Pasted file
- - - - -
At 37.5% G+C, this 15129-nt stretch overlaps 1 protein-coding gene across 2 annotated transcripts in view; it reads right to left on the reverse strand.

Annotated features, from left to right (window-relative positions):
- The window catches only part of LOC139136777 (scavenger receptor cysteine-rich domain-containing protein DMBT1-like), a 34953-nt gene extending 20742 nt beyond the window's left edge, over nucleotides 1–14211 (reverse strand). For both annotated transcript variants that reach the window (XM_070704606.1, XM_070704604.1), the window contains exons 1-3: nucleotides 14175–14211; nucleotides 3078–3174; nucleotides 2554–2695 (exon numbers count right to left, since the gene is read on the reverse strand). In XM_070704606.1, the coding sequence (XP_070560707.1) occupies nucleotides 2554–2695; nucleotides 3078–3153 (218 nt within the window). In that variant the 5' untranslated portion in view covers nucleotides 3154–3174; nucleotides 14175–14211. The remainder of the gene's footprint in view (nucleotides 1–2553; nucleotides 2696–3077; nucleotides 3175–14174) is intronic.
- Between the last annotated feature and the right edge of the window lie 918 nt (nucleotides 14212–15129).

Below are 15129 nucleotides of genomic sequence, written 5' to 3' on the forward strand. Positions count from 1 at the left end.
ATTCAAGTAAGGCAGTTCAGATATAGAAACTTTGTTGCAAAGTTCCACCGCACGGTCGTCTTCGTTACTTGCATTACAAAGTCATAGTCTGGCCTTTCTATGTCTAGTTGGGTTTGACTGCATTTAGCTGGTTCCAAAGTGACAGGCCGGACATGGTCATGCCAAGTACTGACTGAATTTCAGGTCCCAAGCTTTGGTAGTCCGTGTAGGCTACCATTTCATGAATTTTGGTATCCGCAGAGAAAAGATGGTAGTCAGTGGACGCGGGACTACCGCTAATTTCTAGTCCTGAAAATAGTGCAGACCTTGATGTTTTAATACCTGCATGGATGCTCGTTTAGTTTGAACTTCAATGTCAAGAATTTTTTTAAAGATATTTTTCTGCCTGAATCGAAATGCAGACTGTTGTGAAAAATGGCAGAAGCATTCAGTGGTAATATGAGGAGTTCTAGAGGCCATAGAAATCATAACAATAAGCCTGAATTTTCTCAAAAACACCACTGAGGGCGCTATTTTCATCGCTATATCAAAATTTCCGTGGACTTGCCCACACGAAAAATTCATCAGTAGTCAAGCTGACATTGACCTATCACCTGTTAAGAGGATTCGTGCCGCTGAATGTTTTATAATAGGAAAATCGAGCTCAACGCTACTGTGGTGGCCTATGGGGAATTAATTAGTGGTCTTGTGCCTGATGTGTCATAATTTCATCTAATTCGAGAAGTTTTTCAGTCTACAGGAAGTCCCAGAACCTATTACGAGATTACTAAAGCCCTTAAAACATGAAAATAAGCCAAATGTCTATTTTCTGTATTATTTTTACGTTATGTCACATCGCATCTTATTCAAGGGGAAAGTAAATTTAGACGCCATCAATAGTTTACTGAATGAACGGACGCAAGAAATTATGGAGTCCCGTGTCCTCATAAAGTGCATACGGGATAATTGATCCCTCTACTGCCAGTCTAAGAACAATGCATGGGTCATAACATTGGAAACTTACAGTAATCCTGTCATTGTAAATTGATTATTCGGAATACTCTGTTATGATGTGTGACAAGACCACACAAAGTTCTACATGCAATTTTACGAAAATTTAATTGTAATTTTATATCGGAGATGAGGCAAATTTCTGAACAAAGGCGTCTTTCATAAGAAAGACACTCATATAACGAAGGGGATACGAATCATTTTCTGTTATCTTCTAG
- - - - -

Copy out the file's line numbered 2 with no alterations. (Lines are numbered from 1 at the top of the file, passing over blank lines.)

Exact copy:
Annotated features, from left to right (window-relative positions):